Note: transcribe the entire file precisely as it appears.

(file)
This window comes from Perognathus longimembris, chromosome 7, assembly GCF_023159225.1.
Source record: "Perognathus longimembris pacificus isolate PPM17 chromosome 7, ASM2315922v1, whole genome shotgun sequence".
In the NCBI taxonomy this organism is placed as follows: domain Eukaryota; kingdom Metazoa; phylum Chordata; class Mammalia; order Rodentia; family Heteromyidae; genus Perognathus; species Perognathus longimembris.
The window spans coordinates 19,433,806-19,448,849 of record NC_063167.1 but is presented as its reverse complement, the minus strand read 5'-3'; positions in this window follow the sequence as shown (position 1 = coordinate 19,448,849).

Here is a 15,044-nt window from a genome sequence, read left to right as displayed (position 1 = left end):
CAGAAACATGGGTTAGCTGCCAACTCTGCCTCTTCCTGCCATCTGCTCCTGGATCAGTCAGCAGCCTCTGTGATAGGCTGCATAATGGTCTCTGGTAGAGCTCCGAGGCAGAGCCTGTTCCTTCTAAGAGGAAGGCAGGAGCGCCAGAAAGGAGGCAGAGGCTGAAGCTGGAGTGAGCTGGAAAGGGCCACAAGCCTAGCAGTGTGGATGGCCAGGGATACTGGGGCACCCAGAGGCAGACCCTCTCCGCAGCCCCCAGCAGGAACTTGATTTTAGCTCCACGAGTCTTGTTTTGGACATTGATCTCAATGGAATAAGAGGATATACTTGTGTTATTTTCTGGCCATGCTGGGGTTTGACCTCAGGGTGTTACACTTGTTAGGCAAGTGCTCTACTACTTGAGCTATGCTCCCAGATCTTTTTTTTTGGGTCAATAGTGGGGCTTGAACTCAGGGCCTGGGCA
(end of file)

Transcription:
This window comes from Perognathus longimembris, chromosome 7, assembly GCF_023159225.1.
Source record: "Perognathus longimembris pacificus isolate PPM17 chromosome 7, ASM2315922v1, whole genome shotgun sequence".
In the NCBI taxonomy this organism is placed as follows: domain Eukaryota; kingdom Metazoa; phylum Chordata; class Mammalia; order Rodentia; family Heteromyidae; genus Perognathus; species Perognathus longimembris.
The window spans coordinates 19,433,806-19,448,849 of record NC_063167.1 but is presented as its reverse complement, the minus strand read 5'-3'; positions in this window follow the sequence as shown (position 1 = coordinate 19,448,849).

Here is a 15,044-nt window from a genome sequence, read left to right as displayed (position 1 = left end):
CAGAAACATGGGTTAGCTGCCAACTCTGCCTCTTCCTGCCATCTGCTCCTGGATCAGTCAGCAGCCTCTGTGATAGGCTGCATAATGGTCTCTGGTAGAGCTCCGAGGCAGAGCCTGTTCCTTCTAAGAGGAAGGCAGGAGCGCCAGAAAGGAGGCAGAGGCTGAAGCTGGAGTGAGCTGGAAAGGGCCACAAGCCTAGCAGTGTGGATGGCCAGGGATACTGGGGCACCCAGAGGCAGACCCTCTCCGCAGCCCCCAGCAGGAACTTGATTTTAGCTCCACGAGTCTTGTTTTGGACATTGATCTCAATGGAATAAGAGGATATACTTGTGTTATTTTCTGGCCATGCTGGGGTTTGACCTCAGGGTGTTACACTTGTTAGGCAAGTGCTCTACTACTTGAGCTATGCTCCCAGATCTTTTTTTTTGGGTCAATAGTGGGGCTTGAACTCAGGGCCTGGGCA